The two hint dimensions consist of the following classes:

1. active vs. passive

2. domain-relation vs. domain-object vs. inference-rulevs.

substitution vs. meta-reasoning vs. performable-step

In the second dimension, we ordered the classes with re-

spect to their subordination relation. We say, that a class is

subordinate to another one if it reveals more information.

Each of these classes consists of single hint categories that

elaborate on one of the attributes of the proof step under con-

sideration. The hint categories are grouped in classes accord-

ing to the kind of information they address in relation to the

domain and the proof. By and large, the hints of the pas-

sive function of a class in the second dimension constitute

the hints of the active function of its immediately subordinate

class, in the same dimension. In addition, the class of prag-

matic hints belongs to the second dimension as well, but we

deﬁne it such that it is not subordinate to any other class and

no other class is subordinate to it.

In the following section we look at the structure of the

second dimension just described through some examples of

classes and the hints deﬁned in them.

4.2 First Dimension

The ﬁrst dimension distinguishes between the active and pas-

sive function of hints. The difference lies in the way the infor-

mation to which the tutor wants to refer is approached. The

idea behind this distinction resembles that of backward- vs.

forward-looking function of dialog acts in DAMSL [8]. The

active function of hints looks forward and seeks to help the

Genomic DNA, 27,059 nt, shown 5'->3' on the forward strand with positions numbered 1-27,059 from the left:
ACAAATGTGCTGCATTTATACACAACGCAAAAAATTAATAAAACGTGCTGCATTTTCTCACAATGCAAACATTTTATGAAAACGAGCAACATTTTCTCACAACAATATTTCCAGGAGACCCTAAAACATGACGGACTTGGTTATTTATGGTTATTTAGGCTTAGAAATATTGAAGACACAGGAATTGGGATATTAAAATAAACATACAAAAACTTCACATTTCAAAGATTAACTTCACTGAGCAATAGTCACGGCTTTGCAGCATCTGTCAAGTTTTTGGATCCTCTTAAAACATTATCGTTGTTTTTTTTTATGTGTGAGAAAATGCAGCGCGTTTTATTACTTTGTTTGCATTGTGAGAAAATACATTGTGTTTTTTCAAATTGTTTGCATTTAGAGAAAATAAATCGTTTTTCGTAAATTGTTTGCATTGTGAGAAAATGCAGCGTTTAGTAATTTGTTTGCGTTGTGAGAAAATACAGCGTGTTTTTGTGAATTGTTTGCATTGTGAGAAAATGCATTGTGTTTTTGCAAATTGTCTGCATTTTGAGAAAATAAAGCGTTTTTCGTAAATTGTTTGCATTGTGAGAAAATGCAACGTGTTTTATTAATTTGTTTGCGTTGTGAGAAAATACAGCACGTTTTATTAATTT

student in accessing a further bit of information, by means

of eliciting, that will bring him closer to the solution. The

student has to think of and produce the answer that is hinted

at.The passive function of hints refers to the small piece of in-

formation that is provided each time in order to bring the stu-

dent closer to some answer. The tutor gives away some infor-

mation, which he has normally unsuccessfully tried to elicit

previously. Due to that relation between the active and pas-

sive function of hints, the passive function of one hint class

in the second dimension consists of hint categories that are

included in the active function in its subordinate class.

4.3 Second Dimension

In this section we will give a few examples of classes and hint

categories that capture the structure of the second dimension.

4

active passive

domain-relation elicit-antithesis give-away-antithesis

elicit-duality give-away-duality

elicit-junction give-away-junction

elicit-hypotaxis give-away-hypotaxis

elicit-specialization give-away-specialization

elicit-generalization give-away-generalization

domain-object give-away-antithesis give-away-relevant-concept

give-away-duality give-away-hypotactical-concept

give-away-junction give-away-primitive-concept

give-away-hypotaxis

give-away-specialization

give-away-generalization

inference rule give-away-relevant-concept give-away-inference-rule

give-away-hypotactical-concept

give-away-primitive-concept

elaborate-domain-object

substitution give-away-inference-rule spell-out-substitution

elicit-substitution

meta-reasoning spell-out-substitution explain-meta-reasoning

performable-step explain-meta-reasoning give-away-performable-step

confer-to-lesson

pragmatic ordered-list take-for-granted

unordered-list point-to-lesson

elicit-discrepancy

Table 2: The taxonomy of hints.

Domain-relation hints address the relations between math-

ematical concepts in the domain, as described in Section 2.

The passive function of domain-relation hints is the active

function of domain-object hints, that is, they are used to elicit

domain objects.

Domain-object hints address an object in the domain. The

hint

give-away-relevant-concept

names the most prominent

concept in the proposition or formula under consideration.